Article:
April


  • Flower Festival - Buddha's birthday is celebrated on April 8th with colour. Traditions include the drinking of ama-cha by children, a beverage made with hydrangea, while many people also pour ama-cha on statues of the Buddha
  • Greenery Day - having began as a celebration of the birthday of the Showa Emperor, this national holiday now marks the beginning of the Golden Week holiday period, which is an appreciation of friendship and nature

May


  • Constitution Memorial Day - commemorating Japan's post-war constitution which replaced the Meiji Constitution in 1947, this date is a national holiday
  • Children's Day - Golden Week culminated with this national holiday, which despite its name is specifically for boys. Families in Hiroshima signify they have a boy in the house by flying koi streamers, a tradition that originated in the Edo period

June


  • There are no significant events and festivals in June in Hiroshima

July


  • Tanabata - also referred to as the Star Festival, this festival has Chinese origins. According to legend, this day is supposedly the one night on which the lovers Orihime and Hikoboshi are able to meet. Shops and streets are typically decorated with bamboo and colourful plastic ornaments, then wishes are written on poem-cards and tied to the bamboo
  • Marine Day - established as a national holiday in 1996, this is a day for showing gratitude to the oceans. As an island nation, maritime prosperity is seen as very important

August


  • Memorial Service - August 6th, the official anniversary of the Hiroshima atomic bomb, with various memorial services taking place around the city and the Peace Memorial Park, where many thousands of paper lanterns are floated towards the A-Bomb Dome
  • Hiroshima International Animation Festival - this exciting festival includes screenings, competitions, lectures, seminars, exhibitions and workshops related to animation. The main focus is on the competitions, which include independent and commercial films, with many different categories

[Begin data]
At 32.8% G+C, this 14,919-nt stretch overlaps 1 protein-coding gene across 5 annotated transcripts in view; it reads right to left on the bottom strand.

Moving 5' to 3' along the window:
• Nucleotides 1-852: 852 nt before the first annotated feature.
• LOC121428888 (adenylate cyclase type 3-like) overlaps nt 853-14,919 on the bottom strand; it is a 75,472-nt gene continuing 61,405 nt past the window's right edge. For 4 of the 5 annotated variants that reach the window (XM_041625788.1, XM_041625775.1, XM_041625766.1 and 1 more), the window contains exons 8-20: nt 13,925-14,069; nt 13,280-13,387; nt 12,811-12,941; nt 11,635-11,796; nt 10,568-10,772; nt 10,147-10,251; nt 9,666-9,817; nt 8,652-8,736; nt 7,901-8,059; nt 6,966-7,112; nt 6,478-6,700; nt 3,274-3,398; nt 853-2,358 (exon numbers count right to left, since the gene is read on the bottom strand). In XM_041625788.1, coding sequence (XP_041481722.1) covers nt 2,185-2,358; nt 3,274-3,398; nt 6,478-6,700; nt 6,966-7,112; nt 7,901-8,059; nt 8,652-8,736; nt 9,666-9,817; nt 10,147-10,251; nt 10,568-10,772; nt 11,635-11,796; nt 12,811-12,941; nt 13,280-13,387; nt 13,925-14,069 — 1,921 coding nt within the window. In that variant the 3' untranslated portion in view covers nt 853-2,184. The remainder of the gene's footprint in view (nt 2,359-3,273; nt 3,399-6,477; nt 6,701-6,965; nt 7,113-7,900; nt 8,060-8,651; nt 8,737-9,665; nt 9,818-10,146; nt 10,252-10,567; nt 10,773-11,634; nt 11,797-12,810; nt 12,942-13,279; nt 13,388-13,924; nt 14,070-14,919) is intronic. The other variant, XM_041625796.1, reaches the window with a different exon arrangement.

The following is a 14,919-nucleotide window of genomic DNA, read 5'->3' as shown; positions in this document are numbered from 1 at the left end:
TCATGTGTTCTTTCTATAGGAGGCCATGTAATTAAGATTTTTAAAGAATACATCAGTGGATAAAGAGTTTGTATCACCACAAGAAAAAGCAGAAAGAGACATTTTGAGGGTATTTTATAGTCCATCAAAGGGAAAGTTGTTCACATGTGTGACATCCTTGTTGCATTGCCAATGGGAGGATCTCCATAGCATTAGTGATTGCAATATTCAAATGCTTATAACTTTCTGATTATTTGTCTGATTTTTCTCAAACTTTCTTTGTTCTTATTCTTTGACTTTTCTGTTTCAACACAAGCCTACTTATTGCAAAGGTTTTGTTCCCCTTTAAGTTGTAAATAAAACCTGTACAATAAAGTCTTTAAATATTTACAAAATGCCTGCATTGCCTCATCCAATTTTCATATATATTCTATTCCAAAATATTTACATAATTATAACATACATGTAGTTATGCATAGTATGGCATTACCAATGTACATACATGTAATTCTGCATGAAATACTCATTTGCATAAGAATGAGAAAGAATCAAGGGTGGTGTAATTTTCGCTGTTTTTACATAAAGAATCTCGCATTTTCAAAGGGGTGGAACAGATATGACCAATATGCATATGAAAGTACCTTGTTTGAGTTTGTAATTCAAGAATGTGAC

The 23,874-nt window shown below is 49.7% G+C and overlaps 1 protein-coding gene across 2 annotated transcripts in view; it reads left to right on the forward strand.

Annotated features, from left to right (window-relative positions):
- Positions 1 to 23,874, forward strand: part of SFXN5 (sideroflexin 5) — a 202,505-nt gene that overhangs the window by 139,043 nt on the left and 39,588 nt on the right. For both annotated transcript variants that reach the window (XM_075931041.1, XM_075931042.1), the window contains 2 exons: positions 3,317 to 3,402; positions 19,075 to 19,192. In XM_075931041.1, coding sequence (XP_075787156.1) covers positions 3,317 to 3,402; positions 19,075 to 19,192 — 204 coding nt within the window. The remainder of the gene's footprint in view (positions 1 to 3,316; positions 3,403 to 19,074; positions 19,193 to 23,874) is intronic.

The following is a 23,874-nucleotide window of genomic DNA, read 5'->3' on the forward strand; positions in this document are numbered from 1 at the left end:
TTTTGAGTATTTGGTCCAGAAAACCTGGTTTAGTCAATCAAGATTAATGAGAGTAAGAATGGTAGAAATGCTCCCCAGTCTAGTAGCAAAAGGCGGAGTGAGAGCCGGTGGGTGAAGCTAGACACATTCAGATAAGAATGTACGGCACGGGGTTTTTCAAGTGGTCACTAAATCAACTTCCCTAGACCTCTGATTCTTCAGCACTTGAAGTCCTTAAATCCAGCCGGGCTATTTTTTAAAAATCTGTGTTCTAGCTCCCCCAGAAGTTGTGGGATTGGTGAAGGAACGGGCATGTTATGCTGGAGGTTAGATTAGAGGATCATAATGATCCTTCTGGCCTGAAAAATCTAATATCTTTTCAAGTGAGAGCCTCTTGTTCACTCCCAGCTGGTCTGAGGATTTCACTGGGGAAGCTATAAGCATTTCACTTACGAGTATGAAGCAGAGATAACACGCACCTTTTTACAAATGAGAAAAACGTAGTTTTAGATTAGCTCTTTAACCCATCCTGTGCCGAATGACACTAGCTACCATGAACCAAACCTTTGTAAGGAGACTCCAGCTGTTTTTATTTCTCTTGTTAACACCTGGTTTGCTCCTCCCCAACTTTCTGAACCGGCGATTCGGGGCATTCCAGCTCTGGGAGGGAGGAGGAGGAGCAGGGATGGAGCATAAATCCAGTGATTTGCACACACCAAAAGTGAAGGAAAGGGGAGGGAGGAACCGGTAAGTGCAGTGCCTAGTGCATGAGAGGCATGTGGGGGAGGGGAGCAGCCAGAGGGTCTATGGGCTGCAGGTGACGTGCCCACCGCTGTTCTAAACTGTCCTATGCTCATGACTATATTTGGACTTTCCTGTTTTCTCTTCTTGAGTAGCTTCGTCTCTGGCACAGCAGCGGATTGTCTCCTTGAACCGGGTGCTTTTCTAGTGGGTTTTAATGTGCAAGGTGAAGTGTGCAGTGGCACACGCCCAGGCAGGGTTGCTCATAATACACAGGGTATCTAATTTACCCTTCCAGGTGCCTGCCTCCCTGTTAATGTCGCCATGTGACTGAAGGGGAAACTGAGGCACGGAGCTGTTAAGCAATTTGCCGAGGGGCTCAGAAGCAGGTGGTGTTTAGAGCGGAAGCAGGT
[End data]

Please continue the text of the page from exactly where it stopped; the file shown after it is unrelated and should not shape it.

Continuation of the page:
• Obon - this two-day festival originated from the Buddhist urabon ceremony, which is a day when offerings are given to ancestors and parents. Bonfires are lit around Hiroshima to guide spirits home, so that they can collect the offerings. To end the ceremony, fires are lit again to guide the spirits back to the other world. This is not a national holiday, but many businesses close for the day and it is a popular time for Hiroshima city dwellers to return to their homes in the country. Travelling can be difficult at Oban, when trains and buses become fully booked and traffic jams cause delays

September


  • Respect for the Aged Day - honouring the aged is a long-held tradition in Japan, which is celebrated nationwide, providing everyone with the opportunity to lavish attention on the elderly and address problems they may be facing

October


  • Sake Festival - held in Higashi in east Hiroshima, this is a huge sake (rice wine) festival you will not want to miss
  • Health and Sports Day - this national holiday is a day for all citizens to enjoy sports, with numerous sporting and outdoor events held around the city. This day also marks the anniversary of the opening day of the 1964 Tokyo Olympics

November


  • Culture Day - a popular time to visit the city, this national holiday is a day of lively events that celebrate Japanese culture and traditions. Adopted in 1948, traditionally this day is the birthday of Emperor Meiji

December


  • Emperor's Birthday - the birthday of the reigning emperor is marked as a national holiday. On this day, the Imperial Palace in Tokyo is open to the public and throngs of birthday-wishers wave Japanese flags in the emperor's honour on the occasion
  • Omisoka - towards the end of the year, bonenkai, or 'forget-the-year meetings' are held in Hiroshima. This often takes the form of a work party, when employers reward staff for their hard work. These parties typically involve large amounts of beer and sake







Hiroshima

I'm looking for: